In the park, you can stroll through a beautiful garden (with a host of flowers in the warmer months) and see some of the most gorgeous views across the Hudson River to New Jersey. You will also find The Cloisters Museum (a branch of the Metropolitan Museum of Art, housing a large collection of medieval artifacts in a building that was constructed from several actual European cloisters that were disassembled and shipped to New York). There is even a moderately-priced restaurant (The New Leaf, in a stone building nestled in the woods of the park) within Fort Tryon park. (If you happen to be there at night, you can expect jazz and/or vocal performances.)
If you aren't exhausted at this point and still want to burn more calories, you can walk down one of the paths (not recommended after dark) through Fort Tryon Park to Broadway, in the Inwood section of Manhattan. You'll find a number of eateries catering to the Dominican community, including Dominican bakeries, especially along Dyckman and 207 streets. You might even stop by PJ's Wine Shop, on Broadway between 204th & 207th St, which I have been told is one of the best wine stores in the city (huge selection and reasonable prices).
Finally, if you still need to burn off a few more calories, you can walk north (uptown) along Broadway to Carrot Top Bakery (5025 Broadway, near west 214th street) for some delicious carrot cake or other treats. If you walk a little bit past Carrot Top, you will come to some very steep steps on your left at about 215th street. There's nothing really to see at the top of the stairs, just some apartment buildings and a little park, but you can run up and the down the stairs to burn off those last calories.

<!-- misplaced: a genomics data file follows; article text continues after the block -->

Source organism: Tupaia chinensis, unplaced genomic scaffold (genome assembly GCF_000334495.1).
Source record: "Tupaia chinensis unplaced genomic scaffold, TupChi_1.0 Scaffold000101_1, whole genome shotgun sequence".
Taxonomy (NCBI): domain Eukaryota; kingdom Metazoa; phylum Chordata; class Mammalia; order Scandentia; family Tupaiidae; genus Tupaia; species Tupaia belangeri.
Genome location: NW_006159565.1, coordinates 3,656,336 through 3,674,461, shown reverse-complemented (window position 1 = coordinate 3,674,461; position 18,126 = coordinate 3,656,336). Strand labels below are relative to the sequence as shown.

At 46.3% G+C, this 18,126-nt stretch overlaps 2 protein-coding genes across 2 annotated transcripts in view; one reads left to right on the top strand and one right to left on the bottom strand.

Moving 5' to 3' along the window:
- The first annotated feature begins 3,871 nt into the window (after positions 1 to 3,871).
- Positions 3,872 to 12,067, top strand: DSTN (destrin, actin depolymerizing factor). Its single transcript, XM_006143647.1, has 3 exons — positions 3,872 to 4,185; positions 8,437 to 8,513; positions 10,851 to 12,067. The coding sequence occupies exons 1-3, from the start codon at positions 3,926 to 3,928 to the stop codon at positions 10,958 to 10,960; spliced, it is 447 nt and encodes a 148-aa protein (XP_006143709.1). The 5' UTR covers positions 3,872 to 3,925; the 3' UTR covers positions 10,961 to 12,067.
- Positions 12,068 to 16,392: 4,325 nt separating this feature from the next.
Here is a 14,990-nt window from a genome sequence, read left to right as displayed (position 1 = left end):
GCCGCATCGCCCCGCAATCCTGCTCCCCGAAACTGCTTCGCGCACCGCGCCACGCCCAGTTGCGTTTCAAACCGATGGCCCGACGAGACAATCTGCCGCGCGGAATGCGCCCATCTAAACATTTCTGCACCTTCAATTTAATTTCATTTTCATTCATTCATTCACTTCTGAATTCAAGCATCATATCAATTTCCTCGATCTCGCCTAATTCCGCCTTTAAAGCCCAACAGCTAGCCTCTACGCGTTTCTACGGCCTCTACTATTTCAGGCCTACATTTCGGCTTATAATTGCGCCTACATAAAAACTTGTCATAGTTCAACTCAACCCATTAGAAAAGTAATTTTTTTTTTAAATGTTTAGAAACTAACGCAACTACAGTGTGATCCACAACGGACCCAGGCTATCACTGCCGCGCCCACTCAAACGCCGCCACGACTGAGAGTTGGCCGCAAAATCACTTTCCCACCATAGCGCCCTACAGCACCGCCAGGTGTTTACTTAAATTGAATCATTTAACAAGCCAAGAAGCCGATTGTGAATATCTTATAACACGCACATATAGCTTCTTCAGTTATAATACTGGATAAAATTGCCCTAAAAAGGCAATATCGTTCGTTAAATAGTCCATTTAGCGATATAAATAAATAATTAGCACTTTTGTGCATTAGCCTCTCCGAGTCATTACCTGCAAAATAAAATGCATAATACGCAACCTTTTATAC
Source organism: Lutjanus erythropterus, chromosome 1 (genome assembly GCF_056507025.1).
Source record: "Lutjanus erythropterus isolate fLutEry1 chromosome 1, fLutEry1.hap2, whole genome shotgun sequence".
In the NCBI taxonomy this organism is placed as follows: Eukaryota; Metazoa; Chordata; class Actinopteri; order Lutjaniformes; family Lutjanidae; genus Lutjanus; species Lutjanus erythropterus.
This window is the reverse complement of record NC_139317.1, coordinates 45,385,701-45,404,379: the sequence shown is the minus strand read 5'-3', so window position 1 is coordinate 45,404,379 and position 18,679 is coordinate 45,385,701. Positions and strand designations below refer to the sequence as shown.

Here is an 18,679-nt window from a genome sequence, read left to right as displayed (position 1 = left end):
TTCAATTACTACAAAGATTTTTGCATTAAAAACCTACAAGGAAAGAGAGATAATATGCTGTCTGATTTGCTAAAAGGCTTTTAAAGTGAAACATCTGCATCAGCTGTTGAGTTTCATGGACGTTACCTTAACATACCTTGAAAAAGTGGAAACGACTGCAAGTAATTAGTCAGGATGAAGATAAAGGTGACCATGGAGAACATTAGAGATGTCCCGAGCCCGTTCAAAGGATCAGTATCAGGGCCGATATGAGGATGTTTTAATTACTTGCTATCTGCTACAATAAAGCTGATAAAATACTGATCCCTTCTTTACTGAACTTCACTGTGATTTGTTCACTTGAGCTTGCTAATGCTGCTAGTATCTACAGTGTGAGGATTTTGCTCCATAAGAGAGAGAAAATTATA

At this point you can catch the 1 subway line back down the stairs at west 215th street, or you can get the A line back down Broadway at west 207th street, either of which will transport you back to midtown or lower Manhattan.
(I used to live near 181st street a few years ago - which, at the time, I considered a culinary wasteland. I haven't eaten at many of the local places in quite a while, so you can do some searches of the Manhattan board for Inwood to see what the scene has been like in recent years. If you like or want to explore Dominican food, La Casa del Mofongo, which is within walking distance of the A train subway station at 181st street, seems to be very popular - there's always a crowd when I pass by there.
I can tell you that my colleagues from work took me to the New Leaf Café this past fall, where we had a very nice dinner.)
New Leaf Restaurant & Bar
1 Margaret Corbin Dr, New York, NY 10040
839 W 181st St, New York, NY 10033
725 W 181st St, New York, NY 10033
5025 Broadway, New York, NY 10034
4898 Broadway, New York, NY 10034